My contention is that we will need to enter the process with a real effort to value the differences we are bringing to the table rather than attempting to overcome them or bypass them. It is in the otherness that I believe we will come to a much better understanding of what it means to be part of the Quaker tradition in the ways we engage it. By acknowledging the trauma of our division we can finally begin a process that leads to true health, a health that is built on an acknowledgement of our roles and responsibilities in the healing process and trust that each of the others has the same acknowledgement.

Compassionate Listening

One method we can use is that of Compassionate Listening. Gene Knudsen Hoffman pioneered this process in her peacemaking efforts as a way for people who had seen each other as enemies to come to an understanding of what the other side’s lived experience is. Hoffman suggests that we “move beyond initiatives we formerly used, into realms we had not considered, not yet discovered, trusting that there are always open to us new divine possibilities.”[10] The divine possibility being that we see the light that is borne by someone we had considered to be our enemy. The Compassionate Listening Project has five core practices that are useful in approaching any situation in which conflict has existed:

1)      Cultivating Compassion for ourselves and others.

2)      Developing the Fair Witness by remaining open in conflict situations.

3)      Respecting Self and Others by developing boundaries which protect yet include.

4)      Listening with the Heart – allow divergence and find a deeper point of connection.

5)      Speaking from the Heart with language which reflects a healing intention.[11]

These principles are being used to host conversations between Palestinians and Israelis with some fairly incredible results. What might it look like if more of our conversations wer guided by these principles? In many ways I would say principles three and four would be the most difficult for those deeply embedded in more evangelical cultures which place a high importance on establishing a monoculture which sees divergence as a form of evil rather than an opportunity for deeper connection. (This is actually very rare in the NWYM, but it does exist.) Part of our issue really is that we have three cultural languages using the same words to mean differsnt things, so especially at the beginning of getting together we will need to define what we mean and not assume that we understand what others are saying. The essence of the third principle is then defining what we mean by what we say and being sure to ask clarifying questions so that we may better communicate with each other. One thing that must be clear is that these principles are not necessarily a location we can arrive at, but are instead the compass that guides our way.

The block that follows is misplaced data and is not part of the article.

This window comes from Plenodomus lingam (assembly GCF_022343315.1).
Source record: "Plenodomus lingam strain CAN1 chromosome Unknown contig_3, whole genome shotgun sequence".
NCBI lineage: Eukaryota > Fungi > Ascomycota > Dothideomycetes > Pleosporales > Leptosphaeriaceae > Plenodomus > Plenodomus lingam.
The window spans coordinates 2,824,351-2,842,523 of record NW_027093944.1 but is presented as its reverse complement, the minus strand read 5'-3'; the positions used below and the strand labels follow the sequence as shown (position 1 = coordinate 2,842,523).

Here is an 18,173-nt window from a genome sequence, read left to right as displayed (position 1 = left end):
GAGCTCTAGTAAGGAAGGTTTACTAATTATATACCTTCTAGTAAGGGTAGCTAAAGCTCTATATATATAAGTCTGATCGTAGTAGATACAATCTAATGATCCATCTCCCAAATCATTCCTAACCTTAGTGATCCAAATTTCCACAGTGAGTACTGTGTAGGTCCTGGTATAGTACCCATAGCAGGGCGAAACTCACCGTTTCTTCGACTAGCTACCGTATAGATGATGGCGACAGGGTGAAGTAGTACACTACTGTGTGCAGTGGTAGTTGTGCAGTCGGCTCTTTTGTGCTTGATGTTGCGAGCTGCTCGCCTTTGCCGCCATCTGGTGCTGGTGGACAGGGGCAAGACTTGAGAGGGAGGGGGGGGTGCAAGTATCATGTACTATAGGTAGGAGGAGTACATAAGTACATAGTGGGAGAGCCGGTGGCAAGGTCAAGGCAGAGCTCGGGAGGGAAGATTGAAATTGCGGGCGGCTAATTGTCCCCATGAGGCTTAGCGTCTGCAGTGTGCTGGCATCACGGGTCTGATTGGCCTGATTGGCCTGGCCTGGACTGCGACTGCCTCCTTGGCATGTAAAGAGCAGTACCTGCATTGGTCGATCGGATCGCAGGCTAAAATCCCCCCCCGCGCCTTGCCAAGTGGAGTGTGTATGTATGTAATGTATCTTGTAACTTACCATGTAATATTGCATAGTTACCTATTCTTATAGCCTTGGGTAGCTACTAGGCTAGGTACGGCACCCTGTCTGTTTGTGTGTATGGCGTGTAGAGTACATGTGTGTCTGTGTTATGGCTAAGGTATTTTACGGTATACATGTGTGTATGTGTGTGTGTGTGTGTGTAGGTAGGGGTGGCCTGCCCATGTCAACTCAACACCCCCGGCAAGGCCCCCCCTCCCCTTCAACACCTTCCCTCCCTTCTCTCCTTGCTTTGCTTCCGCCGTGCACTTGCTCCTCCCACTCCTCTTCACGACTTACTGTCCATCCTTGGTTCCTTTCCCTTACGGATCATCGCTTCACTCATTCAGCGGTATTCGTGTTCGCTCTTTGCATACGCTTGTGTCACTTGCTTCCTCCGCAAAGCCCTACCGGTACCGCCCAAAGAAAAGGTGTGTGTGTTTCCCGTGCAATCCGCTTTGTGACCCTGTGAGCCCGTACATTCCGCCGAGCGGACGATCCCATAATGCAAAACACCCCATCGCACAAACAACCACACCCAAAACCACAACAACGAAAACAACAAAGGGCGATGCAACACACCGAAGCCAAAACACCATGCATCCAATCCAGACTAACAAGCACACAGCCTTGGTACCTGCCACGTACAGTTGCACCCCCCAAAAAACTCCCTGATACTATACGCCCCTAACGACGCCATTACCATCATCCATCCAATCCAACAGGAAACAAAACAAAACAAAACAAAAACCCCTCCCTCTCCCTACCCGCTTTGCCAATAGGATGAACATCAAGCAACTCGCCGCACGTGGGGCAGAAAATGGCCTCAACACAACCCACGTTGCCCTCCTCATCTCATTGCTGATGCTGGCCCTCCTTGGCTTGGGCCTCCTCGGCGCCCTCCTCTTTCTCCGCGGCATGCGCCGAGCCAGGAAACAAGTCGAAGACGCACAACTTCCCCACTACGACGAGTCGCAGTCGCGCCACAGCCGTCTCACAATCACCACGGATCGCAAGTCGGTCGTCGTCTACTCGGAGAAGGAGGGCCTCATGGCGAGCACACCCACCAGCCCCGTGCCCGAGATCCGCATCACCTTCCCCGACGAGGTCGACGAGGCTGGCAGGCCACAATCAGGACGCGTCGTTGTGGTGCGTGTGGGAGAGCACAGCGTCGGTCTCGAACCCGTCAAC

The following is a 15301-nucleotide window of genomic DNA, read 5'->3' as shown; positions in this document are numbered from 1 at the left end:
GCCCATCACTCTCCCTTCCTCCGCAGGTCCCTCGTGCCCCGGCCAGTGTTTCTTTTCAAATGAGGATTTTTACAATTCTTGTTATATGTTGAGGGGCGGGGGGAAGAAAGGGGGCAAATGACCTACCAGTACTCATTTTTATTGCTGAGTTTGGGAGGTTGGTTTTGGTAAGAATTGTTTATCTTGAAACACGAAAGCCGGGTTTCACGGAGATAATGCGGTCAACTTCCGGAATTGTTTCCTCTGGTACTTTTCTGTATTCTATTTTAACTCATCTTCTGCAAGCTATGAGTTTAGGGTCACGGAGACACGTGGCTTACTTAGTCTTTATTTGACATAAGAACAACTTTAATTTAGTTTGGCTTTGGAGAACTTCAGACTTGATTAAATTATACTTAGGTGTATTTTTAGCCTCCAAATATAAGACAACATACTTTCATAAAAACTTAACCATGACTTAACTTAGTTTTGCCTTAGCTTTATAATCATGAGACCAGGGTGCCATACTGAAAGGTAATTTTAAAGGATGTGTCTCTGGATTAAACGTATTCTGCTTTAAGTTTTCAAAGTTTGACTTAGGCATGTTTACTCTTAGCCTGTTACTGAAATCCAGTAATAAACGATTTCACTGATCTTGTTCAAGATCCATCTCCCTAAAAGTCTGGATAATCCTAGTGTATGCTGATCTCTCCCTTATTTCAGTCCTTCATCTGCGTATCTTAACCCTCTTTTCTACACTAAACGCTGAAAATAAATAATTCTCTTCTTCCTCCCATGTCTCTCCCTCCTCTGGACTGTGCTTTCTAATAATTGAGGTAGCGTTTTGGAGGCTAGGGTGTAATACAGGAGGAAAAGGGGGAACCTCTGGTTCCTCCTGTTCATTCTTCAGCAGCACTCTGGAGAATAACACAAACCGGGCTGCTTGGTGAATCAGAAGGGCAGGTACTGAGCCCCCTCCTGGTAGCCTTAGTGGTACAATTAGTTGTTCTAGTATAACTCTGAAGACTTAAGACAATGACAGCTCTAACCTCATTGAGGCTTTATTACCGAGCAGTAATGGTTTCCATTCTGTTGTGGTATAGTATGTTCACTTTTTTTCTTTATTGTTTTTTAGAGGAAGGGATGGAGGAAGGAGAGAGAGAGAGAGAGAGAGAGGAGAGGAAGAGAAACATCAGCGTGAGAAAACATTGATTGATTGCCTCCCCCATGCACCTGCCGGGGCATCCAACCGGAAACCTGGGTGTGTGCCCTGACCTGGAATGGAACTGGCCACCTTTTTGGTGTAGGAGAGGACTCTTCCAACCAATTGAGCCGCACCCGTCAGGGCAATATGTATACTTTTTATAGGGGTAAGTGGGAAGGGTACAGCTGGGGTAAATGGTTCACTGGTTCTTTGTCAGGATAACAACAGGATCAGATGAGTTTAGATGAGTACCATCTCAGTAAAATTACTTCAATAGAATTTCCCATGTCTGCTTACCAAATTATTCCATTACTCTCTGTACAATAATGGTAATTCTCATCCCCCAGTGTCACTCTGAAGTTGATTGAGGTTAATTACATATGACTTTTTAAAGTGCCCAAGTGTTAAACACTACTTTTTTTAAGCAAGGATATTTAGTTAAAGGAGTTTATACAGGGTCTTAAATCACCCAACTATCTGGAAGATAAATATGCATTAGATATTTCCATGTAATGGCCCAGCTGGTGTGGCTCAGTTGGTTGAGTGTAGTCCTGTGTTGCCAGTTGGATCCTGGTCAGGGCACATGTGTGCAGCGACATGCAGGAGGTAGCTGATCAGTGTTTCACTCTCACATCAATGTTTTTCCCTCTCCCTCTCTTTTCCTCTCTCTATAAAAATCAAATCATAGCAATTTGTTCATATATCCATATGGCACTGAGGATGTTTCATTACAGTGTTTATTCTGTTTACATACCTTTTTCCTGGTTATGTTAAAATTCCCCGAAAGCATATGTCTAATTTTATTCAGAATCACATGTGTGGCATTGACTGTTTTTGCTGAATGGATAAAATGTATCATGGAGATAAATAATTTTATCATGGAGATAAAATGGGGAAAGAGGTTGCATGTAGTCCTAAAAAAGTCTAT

Circles of Trust

In his book The Hidden Wholeness Parker Palmer outlines a way of being together that opens our souls to each other and gives us the freedom to speak from a centeredness that barely exists in our meetings with people we have no major conflict with. It is my desire that this be the model we use to establish the norms of interaction around theology in a diverse setting. Palmer begins by outlining the preparation needed to insure a safe, generative space for our souls to speak and be heard. The first piece of creating a trust relationship is to set clear limits. We must be intentional about our life together, taking the time to define our process, our reason for coming together and how we will interact with each other.[12] Second, there is a need for skilled leadership. Since we are coming together from traditions that have been at odds yet still believe in equality, it will be crucial to have leaders who are skilled at deescalating tensions without using domination, who can call us back to listening and away from debate and defense.[13] The third is that participation is by open invitation, that those who are participating are not coerced or manipulated into participation, but possess the freedom to decline the invitation at any point in time. No one “must” participate, even in introducing ourselves or talking about life, all must be free to participate or not as needed.[14] Fourth, before we talk about where we may differ, we must establish the common ground, the base comunitas from which we can begin to explore our honest differences. Palmer gives us a query to consider as we try to establish common ground: “How can we keep the circle open to diverse views while keeping it focused on difficult truths?”[15] Finally, there needs to be a graceful ambiance in which a physical sense of hospitality can be felt. Palmer encourages us to “gather in settings and be guided by schedules that possess simple grace.”[16] When we meet in a space that welcomes us with feelings of warmth and when we have a schedule that is neither frenetic nor barren, we create an atmosphere in which interpersonal grace becomes a possibility.